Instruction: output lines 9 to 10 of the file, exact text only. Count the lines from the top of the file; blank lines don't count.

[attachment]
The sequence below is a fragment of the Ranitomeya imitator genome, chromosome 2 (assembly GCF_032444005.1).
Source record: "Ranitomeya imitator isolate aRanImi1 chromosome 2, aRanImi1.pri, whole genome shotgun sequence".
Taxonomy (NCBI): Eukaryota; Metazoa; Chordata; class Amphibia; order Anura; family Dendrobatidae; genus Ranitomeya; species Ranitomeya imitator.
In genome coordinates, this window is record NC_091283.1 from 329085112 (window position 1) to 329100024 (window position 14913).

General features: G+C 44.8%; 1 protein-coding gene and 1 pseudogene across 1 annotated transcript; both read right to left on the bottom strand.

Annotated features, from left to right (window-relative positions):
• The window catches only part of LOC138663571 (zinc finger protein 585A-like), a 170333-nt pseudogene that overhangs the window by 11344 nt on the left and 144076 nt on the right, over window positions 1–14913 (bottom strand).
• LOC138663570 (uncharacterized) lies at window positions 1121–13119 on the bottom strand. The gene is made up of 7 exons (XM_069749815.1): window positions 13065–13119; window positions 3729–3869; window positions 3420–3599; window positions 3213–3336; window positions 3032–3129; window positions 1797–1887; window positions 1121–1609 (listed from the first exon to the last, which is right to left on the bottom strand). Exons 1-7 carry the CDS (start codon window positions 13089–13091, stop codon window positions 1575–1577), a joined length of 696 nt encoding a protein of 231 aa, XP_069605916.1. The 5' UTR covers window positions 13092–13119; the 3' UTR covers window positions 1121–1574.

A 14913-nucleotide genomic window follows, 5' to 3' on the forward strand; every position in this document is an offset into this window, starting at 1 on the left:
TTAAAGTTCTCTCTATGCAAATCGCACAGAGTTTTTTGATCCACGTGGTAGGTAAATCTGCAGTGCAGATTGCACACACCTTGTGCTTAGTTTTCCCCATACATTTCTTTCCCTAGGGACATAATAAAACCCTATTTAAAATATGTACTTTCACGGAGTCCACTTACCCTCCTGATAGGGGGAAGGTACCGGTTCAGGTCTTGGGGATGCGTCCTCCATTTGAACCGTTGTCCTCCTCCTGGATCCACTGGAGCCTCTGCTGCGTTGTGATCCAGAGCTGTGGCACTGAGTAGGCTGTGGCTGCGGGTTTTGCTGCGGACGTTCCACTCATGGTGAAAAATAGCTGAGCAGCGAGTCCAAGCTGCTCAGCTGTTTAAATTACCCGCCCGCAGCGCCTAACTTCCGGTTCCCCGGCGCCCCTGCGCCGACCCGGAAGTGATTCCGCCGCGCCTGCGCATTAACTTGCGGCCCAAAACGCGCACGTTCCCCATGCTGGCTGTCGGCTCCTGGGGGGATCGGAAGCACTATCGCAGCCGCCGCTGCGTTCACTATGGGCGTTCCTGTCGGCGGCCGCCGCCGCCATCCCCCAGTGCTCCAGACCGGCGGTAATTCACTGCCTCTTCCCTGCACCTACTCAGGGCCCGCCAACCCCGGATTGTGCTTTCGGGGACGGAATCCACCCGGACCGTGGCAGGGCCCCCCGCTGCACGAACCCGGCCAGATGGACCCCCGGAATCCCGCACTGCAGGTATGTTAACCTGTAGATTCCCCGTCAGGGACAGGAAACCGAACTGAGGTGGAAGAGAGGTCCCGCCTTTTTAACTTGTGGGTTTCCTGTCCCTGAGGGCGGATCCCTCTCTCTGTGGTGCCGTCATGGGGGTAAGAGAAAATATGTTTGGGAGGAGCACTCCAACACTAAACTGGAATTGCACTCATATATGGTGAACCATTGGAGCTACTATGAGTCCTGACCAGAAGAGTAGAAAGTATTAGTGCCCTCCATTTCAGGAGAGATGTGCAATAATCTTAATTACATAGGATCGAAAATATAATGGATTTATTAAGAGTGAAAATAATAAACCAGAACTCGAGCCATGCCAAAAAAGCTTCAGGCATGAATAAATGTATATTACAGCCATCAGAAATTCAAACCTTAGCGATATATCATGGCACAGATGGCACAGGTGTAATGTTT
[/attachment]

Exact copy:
A 14913-nucleotide genomic window follows, 5' to 3' on the forward strand; every position in this document is an offset into this window, starting at 1 on the left:
TTAAAGTTCTCTCTATGCAAATCGCACAGAGTTTTTTGATCCACGTGGTAGGTAAATCTGCAGTGCAGATTGCACACACCTTGTGCTTAGTTTTCCCCATACATTTCTTTCCCTAGGGACATAATAAAACCCTATTTAAAATATGTACTTTCACGGAGTCCACTTACCCTCCTGATAGGGGGAAGGTACCGGTTCAGGTCTTGGGGATGCGTCCTCCATTTGAACCGTTGTCCTCCTCCTGGATCCACTGGAGCCTCTGCTGCGTTGTGATCCAGAGCTGTGGCACTGAGTAGGCTGTGGCTGCGGGTTTTGCTGCGGACGTTCCACTCATGGTGAAAAATAGCTGAGCAGCGAGTCCAAGCTGCTCAGCTGTTTAAATTACCCGCCCGCAGCGCCTAACTTCCGGTTCCCCGGCGCCCCTGCGCCGACCCGGAAGTGATTCCGCCGCGCCTGCGCATTAACTTGCGGCCCAAAACGCGCACGTTCCCCATGCTGGCTGTCGGCTCCTGGGGGGATCGGAAGCACTATCGCAGCCGCCGCTGCGTTCACTATGGGCGTTCCTGTCGGCGGCCGCCGCCGCCATCCCCCAGTGCTCCAGACCGGCGGTAATTCACTGCCTCTTCCCTGCACCTACTCAGGGCCCGCCAACCCCGGATTGTGCTTTCGGGGACGGAATCCACCCGGACCGTGGCAGGGCCCCCCGCTGCACGAACCCGGCCAGATGGACCCCCGGAATCCCGCACTGCAGGTATGTTAACCTGTAGATTCCCCGTCAGGGACAGGAAACCGAACTGAGGTGGAAGAGAGGTCCCGCCTTTTTAACTTGTGGGTTTCCTGTCCCTGAGGGCGGATCCCTCTCTCTGTGGTGCCGTCATGGGGGTAAGAGAAAATATGTTTGGGAGGAGCACTCCAACACTAAACTGGAATTGCACTCATATATGGTGAACCATTGGAGCTACTATGAGTCCTGACCAGAAGAGTAGAAAGTATTAGTGCCCTCCATTTCAGGAGAGATGTGCAATAATCTTAATTACATAGGATCGAAAATATAATGGATTTATTAAGAGTGAAAATAATAAACCAGAACTCGAGCCATGCCAAAAAAGCTTCAGGCATGAATAAATGTATATTACAGCCATCAGAAATTCAAACCTTAGCGATATATCATGGCACAGATGGCACAGGTGTAATGTTT